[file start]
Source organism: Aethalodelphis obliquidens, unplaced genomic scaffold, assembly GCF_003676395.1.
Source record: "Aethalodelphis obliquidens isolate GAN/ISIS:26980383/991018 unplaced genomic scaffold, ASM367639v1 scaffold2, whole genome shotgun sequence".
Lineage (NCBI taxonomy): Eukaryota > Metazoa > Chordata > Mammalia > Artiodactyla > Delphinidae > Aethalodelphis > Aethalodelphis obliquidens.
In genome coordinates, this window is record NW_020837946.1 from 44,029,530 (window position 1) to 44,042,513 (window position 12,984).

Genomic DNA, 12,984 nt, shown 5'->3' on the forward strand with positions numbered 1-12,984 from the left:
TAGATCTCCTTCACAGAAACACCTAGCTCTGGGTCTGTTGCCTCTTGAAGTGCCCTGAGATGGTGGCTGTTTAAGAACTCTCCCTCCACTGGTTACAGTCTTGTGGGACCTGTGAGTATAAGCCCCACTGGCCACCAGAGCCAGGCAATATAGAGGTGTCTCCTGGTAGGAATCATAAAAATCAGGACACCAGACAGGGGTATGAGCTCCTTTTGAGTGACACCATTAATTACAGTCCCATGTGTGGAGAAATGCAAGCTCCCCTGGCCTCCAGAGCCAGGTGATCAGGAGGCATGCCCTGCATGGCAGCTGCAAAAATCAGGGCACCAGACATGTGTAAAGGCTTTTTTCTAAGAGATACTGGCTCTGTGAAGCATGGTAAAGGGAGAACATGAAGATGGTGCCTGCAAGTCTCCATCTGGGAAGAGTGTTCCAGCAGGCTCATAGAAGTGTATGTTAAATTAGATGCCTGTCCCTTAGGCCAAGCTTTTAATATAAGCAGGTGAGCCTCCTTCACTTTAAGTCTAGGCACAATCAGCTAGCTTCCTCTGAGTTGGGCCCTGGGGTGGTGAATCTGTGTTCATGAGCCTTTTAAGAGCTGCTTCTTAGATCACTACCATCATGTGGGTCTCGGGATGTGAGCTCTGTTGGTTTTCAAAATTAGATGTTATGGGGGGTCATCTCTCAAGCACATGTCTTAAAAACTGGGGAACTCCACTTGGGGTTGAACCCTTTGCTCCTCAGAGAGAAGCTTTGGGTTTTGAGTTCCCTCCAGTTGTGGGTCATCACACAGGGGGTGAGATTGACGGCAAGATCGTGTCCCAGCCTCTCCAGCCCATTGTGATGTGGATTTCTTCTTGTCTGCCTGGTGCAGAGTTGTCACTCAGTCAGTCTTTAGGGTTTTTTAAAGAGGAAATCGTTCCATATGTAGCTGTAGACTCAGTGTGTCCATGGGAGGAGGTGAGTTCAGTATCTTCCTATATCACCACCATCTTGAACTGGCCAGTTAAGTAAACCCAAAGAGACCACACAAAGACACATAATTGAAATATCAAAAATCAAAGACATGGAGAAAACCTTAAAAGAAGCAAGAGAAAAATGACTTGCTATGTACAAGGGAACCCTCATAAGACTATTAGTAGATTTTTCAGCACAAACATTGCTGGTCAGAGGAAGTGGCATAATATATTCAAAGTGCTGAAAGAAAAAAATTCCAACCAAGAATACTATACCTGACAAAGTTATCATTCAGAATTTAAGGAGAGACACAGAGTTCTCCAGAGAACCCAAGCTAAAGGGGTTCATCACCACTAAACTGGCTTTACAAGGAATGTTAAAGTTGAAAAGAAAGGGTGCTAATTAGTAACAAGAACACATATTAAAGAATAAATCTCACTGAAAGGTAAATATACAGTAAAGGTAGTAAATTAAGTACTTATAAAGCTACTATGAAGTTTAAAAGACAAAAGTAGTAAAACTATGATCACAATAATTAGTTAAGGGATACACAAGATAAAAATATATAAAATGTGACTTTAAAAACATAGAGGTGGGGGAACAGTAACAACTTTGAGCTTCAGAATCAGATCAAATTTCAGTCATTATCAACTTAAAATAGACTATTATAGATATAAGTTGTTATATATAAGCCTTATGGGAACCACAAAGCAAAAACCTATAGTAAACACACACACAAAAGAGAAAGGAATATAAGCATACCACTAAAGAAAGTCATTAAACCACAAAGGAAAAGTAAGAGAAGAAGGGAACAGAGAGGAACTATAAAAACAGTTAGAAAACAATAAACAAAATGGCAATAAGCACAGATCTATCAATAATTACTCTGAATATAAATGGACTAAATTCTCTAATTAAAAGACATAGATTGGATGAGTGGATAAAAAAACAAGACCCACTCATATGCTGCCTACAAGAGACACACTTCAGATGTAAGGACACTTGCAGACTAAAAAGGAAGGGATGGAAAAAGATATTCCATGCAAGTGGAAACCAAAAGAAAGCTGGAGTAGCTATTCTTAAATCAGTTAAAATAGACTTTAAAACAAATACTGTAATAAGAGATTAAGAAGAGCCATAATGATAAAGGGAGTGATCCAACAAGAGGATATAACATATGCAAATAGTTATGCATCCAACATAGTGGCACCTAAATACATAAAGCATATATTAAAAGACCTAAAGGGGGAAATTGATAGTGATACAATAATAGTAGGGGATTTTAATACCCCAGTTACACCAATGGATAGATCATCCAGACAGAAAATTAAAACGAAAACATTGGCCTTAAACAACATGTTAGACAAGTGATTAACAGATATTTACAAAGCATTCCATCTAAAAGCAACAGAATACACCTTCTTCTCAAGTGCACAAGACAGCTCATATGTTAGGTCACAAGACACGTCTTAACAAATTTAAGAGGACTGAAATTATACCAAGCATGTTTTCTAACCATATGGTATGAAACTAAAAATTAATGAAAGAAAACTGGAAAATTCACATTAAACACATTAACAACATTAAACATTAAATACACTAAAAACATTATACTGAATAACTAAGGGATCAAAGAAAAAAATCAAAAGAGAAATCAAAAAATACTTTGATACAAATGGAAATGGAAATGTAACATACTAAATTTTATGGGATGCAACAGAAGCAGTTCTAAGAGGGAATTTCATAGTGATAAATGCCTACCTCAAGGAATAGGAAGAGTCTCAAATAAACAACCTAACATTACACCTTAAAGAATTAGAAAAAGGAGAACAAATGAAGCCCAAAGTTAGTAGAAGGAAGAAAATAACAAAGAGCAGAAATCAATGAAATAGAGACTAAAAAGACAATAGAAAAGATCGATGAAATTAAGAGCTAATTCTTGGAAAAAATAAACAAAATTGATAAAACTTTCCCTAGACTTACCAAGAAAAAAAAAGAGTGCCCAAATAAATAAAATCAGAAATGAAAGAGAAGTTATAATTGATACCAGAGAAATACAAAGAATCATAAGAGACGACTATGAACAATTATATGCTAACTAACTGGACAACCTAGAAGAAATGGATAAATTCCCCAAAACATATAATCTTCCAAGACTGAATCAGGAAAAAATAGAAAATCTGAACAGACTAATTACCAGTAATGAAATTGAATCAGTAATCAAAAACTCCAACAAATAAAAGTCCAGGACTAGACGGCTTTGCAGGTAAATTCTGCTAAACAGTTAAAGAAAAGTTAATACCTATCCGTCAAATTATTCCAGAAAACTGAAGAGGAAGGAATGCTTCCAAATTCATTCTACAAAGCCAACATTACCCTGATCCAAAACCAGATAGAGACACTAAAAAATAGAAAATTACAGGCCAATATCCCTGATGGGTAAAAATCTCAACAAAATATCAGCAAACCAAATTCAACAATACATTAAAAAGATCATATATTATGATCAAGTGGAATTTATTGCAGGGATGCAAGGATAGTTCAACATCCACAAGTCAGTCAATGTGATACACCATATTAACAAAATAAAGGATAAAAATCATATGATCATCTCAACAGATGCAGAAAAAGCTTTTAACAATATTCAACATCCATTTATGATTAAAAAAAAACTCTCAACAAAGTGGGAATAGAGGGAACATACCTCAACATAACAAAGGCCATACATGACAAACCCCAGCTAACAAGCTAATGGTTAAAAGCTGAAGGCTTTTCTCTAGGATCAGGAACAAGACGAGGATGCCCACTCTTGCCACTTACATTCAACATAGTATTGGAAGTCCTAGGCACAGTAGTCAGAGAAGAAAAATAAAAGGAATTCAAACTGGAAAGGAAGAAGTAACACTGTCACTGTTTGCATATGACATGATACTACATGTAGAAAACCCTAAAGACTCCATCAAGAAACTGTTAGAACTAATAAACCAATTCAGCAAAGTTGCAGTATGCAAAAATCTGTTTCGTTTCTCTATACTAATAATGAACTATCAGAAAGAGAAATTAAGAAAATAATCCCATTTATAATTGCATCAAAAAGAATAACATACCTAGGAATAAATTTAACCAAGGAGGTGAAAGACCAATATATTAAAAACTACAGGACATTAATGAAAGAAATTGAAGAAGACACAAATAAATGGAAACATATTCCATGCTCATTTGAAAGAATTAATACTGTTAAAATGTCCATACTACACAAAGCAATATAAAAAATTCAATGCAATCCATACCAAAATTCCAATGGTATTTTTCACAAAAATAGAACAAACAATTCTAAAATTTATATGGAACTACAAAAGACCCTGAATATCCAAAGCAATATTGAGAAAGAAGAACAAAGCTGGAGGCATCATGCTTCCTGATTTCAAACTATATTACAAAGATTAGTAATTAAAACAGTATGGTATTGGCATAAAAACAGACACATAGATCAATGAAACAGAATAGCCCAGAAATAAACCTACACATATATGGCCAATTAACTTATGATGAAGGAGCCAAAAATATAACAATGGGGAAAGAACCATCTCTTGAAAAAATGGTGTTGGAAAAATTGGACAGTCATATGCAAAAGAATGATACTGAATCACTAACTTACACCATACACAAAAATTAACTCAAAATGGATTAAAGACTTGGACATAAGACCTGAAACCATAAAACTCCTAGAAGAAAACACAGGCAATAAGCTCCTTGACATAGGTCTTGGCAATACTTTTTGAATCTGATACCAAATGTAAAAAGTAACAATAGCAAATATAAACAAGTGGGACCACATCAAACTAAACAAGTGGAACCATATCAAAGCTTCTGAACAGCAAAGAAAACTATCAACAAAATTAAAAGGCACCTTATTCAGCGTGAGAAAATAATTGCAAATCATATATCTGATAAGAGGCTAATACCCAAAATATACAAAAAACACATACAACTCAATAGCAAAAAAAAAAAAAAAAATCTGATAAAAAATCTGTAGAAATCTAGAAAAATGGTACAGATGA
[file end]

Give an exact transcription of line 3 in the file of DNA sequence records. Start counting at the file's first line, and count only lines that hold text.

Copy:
Lineage (NCBI taxonomy): Eukaryota > Metazoa > Chordata > Mammalia > Artiodactyla > Delphinidae > Aethalodelphis > Aethalodelphis obliquidens.